After entering the death row ward of the Ellis Unit in Huntsville, Texas, the deafening sound of barred doorways closing behind me sent an alarming chill running down my spine. Memories of the unnervingly loud metal-to-metal clanking still ring in my mind. As the eerie doors closed behind me, I whispered a prayer of gratitude, thankful I was only visiting this dungeon-like place. The ten 12-foot-high concrete walls, reinforced with heavy-gauge rebar, were painted a gloomy gray — a prison’s preferred color, I suppose. Even the chaplain’s office donned the same grim wall covering. It was more like a musty tomb where you would find Indiana Jones searching for hidden treasures than a prison filled with convicts.
I was led down the naked corridors to the visiting area, where I would sit, separated by a glass partition, across from a condemned man. The worst of the worst. After taking the life of a convenience store clerk while in the act of committing robbery, he was sentenced to die. When asked to make this visit, I was hesitant at first. How could I show compassion and talk about love and mercy to a man who had committed such a heinous act and would soon receive his due compensation? But then, how could I say no to a mother whose soul was in anguish?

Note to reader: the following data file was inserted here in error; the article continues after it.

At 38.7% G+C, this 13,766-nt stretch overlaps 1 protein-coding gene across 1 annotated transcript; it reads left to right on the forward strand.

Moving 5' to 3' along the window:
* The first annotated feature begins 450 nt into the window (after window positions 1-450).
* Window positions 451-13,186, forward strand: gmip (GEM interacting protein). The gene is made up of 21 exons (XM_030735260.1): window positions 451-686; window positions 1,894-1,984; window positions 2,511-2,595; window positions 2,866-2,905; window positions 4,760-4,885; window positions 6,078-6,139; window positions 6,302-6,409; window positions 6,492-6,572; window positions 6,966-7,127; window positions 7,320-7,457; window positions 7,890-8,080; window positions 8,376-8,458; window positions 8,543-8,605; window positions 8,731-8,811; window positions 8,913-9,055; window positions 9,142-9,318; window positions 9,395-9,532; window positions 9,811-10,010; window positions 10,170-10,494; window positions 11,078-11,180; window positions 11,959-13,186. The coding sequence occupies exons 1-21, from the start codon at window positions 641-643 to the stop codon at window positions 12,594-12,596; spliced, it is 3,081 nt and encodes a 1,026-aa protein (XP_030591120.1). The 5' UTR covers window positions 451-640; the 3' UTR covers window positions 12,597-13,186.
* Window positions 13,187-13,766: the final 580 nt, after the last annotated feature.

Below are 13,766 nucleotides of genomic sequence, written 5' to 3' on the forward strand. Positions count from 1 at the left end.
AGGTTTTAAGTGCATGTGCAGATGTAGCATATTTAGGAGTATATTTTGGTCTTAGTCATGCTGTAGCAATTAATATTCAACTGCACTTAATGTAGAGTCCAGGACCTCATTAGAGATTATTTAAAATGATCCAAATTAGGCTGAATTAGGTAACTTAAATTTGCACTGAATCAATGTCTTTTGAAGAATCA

Walking through the concrete corridors of that god-awful place, the words of some wise person surfaced to remind my self-righteous self: “Sometimes all you have to do is forget what you feel and remember what you deserve.”
There is no one righteous, not even one; there is no one who understands; there is no one who seeks God. All have turned away, they have together become worthless; there is no one who does good, not even one. For all have sinned and fall short of the glory of God.
— Romans 3:10–12, 23
Just like the inmate I had come to see, I, too, stood a condemned man. Before God, I am found as guilty as he and in equal measure. The same is true for you. “For all have sinned, and the wages of sin is death” (see Romans 3:23, 6:23). Whatever you may think or feel about one sin being of greater import than another, without having Jesus as your savior, it only takes one misstep, regardless of its severity, to miss heaven. Just one. However, by faith, you can place your life in Jesus’ hands today, for the good news is this:
God shows his love for us in that while we were [are] still sinners, Christ died for us.
— Romans 5:8